Though it seems like streaming TV services are getting more diverse and robust by the week, Parks Associates today said the number of people who consider them a viable replacement to their cable or satellite subscriptions is actually shrinking.
According to the consumer research firm’s “All Eyes on Video” study, the percentage of broadband-connected homes that would consider canceling their pay TV subscriptions in favor of online video has steadily declined for the last two years.
In 2008, 11% of U.S. broadband-connected households said they would consider dropping cable/satellite to get their video content only from online sources. By early 2009, that number dropped to 10%; and now in the beginning of 2010, it’s dropped down to only 8%.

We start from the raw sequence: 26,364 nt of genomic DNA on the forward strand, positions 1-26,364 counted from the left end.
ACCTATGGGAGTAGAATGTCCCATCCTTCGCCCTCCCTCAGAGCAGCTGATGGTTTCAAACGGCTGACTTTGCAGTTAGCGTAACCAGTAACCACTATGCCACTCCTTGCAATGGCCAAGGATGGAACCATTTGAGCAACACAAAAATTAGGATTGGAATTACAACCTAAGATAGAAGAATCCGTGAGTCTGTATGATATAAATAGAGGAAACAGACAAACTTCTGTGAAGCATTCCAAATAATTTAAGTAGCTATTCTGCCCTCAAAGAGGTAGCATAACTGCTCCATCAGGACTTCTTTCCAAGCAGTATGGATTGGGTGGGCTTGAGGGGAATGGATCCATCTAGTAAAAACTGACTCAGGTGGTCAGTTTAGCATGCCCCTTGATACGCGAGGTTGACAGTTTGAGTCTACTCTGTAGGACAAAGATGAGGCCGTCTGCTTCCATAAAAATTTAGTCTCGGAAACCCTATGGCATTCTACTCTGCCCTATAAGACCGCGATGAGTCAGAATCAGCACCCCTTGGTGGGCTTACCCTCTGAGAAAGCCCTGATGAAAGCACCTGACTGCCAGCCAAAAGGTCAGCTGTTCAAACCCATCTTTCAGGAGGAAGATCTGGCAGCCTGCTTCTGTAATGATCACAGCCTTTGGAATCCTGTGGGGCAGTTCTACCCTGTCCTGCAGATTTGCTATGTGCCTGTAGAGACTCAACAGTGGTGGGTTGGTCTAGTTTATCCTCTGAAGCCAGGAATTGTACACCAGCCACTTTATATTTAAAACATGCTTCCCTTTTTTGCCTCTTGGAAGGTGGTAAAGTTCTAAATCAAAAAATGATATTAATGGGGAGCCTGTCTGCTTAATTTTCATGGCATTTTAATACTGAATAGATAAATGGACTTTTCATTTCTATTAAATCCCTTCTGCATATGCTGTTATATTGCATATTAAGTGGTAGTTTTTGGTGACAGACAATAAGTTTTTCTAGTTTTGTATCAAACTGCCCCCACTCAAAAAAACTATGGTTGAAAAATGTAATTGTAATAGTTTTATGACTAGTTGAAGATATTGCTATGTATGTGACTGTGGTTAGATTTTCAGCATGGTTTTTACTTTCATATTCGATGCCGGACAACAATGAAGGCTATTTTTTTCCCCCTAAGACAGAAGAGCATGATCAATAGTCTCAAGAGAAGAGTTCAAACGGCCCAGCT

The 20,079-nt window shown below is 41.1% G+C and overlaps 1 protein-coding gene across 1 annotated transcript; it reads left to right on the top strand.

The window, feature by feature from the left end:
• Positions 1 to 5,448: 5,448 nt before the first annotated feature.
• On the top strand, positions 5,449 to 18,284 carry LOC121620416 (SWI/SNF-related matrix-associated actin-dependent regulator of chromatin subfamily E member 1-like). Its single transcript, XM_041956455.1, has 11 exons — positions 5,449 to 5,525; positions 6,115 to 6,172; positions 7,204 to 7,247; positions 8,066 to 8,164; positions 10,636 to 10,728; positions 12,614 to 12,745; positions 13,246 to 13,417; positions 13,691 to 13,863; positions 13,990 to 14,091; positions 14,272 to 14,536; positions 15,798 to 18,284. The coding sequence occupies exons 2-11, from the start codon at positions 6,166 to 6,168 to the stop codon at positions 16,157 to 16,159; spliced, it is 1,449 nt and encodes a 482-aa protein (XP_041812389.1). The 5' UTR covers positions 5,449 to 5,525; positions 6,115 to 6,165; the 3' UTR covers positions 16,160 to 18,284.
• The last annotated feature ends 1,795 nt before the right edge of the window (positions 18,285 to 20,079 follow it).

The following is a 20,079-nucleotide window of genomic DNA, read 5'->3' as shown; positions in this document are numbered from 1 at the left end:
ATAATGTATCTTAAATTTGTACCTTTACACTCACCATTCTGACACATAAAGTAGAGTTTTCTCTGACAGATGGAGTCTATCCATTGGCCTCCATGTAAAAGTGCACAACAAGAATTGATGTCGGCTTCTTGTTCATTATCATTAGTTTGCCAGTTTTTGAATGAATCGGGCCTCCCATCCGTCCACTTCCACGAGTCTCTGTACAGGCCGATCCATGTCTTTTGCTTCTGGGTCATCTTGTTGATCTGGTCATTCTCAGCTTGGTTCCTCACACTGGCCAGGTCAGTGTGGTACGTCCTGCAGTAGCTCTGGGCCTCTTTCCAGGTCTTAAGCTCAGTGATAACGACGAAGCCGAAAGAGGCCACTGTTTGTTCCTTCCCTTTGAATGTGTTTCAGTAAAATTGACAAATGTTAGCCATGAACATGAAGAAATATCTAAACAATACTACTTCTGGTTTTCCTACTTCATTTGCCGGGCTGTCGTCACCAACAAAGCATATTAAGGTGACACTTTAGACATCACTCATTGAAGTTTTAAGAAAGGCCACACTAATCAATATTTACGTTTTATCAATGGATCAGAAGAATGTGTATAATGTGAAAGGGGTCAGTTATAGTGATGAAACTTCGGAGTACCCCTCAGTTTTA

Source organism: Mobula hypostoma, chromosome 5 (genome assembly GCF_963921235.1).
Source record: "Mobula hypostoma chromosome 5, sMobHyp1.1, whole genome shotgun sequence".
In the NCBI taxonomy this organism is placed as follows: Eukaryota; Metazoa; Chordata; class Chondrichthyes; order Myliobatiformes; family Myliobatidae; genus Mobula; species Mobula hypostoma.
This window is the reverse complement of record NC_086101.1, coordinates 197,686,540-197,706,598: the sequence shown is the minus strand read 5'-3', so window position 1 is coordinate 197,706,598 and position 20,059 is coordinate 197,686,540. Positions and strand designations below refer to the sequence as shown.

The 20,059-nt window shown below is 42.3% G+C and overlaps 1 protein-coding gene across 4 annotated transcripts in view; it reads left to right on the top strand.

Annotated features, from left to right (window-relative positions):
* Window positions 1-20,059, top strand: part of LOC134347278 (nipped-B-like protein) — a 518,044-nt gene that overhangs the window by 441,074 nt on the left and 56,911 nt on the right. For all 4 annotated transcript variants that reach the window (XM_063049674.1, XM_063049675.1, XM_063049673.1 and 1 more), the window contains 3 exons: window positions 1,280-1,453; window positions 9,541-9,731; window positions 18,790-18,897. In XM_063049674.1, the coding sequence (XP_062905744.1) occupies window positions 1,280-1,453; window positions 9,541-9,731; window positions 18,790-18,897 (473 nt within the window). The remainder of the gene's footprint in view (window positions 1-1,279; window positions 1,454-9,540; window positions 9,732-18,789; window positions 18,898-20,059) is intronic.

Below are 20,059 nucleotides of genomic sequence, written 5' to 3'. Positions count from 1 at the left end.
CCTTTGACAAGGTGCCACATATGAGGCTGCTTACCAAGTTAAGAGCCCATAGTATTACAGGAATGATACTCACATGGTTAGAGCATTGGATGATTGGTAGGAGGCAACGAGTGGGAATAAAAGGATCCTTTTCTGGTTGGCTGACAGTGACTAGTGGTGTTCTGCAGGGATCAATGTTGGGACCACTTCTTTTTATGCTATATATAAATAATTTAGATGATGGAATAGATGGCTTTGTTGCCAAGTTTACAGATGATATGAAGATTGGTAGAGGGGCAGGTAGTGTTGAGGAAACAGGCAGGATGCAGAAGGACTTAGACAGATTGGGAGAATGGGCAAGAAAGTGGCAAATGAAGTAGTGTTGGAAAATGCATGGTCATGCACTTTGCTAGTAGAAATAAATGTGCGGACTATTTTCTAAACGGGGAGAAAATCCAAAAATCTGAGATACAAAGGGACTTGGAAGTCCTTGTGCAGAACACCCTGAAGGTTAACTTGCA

Even then, Parks suggests, online video won’t cover the needs of these users.
This is because that small percentage of broadband-connected homes amounts to about 5.5 million households who Parks says are the most die-hard media consumers. These households watch far more online video, and rent far more DVDs than the national average. As a result, these homes will have to pull content from multiple sources, Parks says.
“Nobody is going to rely on online video alone,” John Barrett, director of research at Parks Associates said in a statement today. “Households likely to cancel their TV services are going to use a mixture of online video, free-to-air broadcasts, and DVDs, including rental services such as Netflix and Redbox.”